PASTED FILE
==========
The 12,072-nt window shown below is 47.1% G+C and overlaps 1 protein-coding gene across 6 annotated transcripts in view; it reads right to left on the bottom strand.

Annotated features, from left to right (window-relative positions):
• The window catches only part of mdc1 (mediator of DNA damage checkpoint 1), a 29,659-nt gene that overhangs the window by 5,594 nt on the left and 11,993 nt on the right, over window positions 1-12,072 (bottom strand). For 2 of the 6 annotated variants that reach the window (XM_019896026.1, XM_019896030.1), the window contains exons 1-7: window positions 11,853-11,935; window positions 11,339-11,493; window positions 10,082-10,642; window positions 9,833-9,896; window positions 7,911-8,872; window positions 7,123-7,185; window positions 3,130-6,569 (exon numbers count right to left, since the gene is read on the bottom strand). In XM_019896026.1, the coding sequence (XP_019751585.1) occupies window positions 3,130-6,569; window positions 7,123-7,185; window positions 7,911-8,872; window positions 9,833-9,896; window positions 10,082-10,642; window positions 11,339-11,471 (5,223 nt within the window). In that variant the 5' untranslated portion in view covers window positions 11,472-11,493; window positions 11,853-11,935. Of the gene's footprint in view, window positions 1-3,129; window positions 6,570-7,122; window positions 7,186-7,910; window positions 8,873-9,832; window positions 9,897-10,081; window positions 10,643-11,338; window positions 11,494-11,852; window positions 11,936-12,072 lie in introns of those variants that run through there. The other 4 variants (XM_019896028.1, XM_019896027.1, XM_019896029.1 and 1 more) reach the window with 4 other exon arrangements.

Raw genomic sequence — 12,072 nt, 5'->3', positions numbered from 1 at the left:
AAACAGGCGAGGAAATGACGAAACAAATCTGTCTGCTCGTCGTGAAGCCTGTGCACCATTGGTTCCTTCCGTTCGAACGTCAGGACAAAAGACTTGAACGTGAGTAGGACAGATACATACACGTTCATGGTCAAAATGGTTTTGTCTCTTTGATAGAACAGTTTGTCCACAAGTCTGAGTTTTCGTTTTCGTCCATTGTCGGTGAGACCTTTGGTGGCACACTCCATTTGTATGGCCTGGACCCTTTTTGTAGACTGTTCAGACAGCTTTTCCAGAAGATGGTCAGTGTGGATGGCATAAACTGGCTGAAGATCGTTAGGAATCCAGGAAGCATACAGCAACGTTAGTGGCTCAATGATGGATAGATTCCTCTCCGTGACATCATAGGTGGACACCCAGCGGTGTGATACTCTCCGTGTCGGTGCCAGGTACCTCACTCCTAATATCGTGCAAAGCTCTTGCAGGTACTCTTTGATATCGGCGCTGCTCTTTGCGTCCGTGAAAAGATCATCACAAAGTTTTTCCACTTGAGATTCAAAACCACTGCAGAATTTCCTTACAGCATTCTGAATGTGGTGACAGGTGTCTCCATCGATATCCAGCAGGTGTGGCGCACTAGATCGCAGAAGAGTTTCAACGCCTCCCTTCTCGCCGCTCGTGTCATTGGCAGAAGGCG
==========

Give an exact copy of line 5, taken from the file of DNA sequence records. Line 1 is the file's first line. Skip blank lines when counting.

AAACAGGCGAGGAAATGACGAAACAAATCTGTCTGCTCGTCGTGAAGCCTGTGCACCATTGGTTCCTTCCGTTCGAACGTCAGGACAAAAGACTTGAACGTGAGTAGGACAGATACATACACGTTCATGGTCAAAATGGTTTTGTCTCTTTGATAGAACAGTTTGTCCACAAGTCTGAGTTTTCGTTTTCGTCCATTGTCGGTGAGACCTTTGGTGGCACACTCCATTTGTATGGCCTGGACCCTTTTTGTAGACTGTTCAGACAGCTTTTCCAGAAGATGGTCAGTGTGGATGGCATAAACTGGCTGAAGATCGTTAGGAATCCAGGAAGCATACAGCAACGTTAGTGGCTCAATGATGGATAGATTCCTCTCCGTGACATCATAGGTGGACACCCAGCGGTGTGATACTCTCCGTGTCGGTGCCAGGTACCTCACTCCTAATATCGTGCAAAGCTCTTGCAGGTACTCTTTGATATCGGCGCTGCTCTTTGCGTCCGTGAAAAGATCATCACAAAGTTTTTCCACTTGAGATTCAAAACCACTGCAGAATTTCCTTACAGCATTCTGAATGTGGTGACAGGTGTCTCCATCGATATCCAGCAGGTGTGGCGCACTAGATCGCAGAAGAGTTTCAACGCCTCCCTTCTCGCCGCTCGTGTCATTGGCAGAAGGCG